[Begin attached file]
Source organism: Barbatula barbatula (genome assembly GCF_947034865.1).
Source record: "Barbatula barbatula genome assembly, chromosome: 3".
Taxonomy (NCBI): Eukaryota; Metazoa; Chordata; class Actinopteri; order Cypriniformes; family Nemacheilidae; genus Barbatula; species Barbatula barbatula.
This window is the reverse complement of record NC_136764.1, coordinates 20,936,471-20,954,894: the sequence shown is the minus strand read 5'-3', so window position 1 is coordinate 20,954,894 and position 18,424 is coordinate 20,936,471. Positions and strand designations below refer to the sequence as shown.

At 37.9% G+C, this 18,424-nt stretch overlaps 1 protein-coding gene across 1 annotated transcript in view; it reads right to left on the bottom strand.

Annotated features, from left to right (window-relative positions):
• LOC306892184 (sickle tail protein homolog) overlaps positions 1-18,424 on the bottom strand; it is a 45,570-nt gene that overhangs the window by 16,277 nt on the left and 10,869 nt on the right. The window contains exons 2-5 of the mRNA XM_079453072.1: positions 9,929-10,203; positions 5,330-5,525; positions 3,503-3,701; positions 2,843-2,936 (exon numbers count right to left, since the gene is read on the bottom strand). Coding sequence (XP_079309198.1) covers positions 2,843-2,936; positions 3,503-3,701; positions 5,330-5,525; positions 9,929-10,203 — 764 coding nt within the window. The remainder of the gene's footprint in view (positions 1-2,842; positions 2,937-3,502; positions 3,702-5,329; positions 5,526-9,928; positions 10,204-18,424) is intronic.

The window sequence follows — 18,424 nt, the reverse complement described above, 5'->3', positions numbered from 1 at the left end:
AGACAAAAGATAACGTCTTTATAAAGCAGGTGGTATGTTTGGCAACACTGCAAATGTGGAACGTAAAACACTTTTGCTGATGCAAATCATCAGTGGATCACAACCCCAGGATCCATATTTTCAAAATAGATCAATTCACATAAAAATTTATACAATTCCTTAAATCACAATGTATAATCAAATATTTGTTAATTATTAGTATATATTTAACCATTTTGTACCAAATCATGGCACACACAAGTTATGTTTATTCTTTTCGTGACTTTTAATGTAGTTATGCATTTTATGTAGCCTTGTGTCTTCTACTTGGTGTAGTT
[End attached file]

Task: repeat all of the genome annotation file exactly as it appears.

Source organism: Barbatula barbatula (genome assembly GCF_947034865.1).
Source record: "Barbatula barbatula genome assembly, chromosome: 3".
Taxonomy (NCBI): Eukaryota; Metazoa; Chordata; class Actinopteri; order Cypriniformes; family Nemacheilidae; genus Barbatula; species Barbatula barbatula.
This window is the reverse complement of record NC_136764.1, coordinates 20,936,471-20,954,894: the sequence shown is the minus strand read 5'-3', so window position 1 is coordinate 20,954,894 and position 18,424 is coordinate 20,936,471. Positions and strand designations below refer to the sequence as shown.

At 37.9% G+C, this 18,424-nt stretch overlaps 1 protein-coding gene across 1 annotated transcript in view; it reads right to left on the bottom strand.

Annotated features, from left to right (window-relative positions):
• LOC306892184 (sickle tail protein homolog) overlaps positions 1-18,424 on the bottom strand; it is a 45,570-nt gene that overhangs the window by 16,277 nt on the left and 10,869 nt on the right. The window contains exons 2-5 of the mRNA XM_079453072.1: positions 9,929-10,203; positions 5,330-5,525; positions 3,503-3,701; positions 2,843-2,936 (exon numbers count right to left, since the gene is read on the bottom strand). Coding sequence (XP_079309198.1) covers positions 2,843-2,936; positions 3,503-3,701; positions 5,330-5,525; positions 9,929-10,203 — 764 coding nt within the window. The remainder of the gene's footprint in view (positions 1-2,842; positions 2,937-3,502; positions 3,702-5,329; positions 5,526-9,928; positions 10,204-18,424) is intronic.

The window sequence follows — 18,424 nt, the reverse complement described above, 5'->3', positions numbered from 1 at the left end:
AGACAAAAGATAACGTCTTTATAAAGCAGGTGGTATGTTTGGCAACACTGCAAATGTGGAACGTAAAACACTTTTGCTGATGCAAATCATCAGTGGATCACAACCCCAGGATCCATATTTTCAAAATAGATCAATTCACATAAAAATTTATACAATTCCTTAAATCACAATGTATAATCAAATATTTGTTAATTATTAGTATATATTTAACCATTTTGTACCAAATCATGGCACACACAAGTTATGTTTATTCTTTTCGTGACTTTTAATGTAGTTATGCATTTTATGTAGCCTTGTGTCTTCTACTTGGTGTAGTT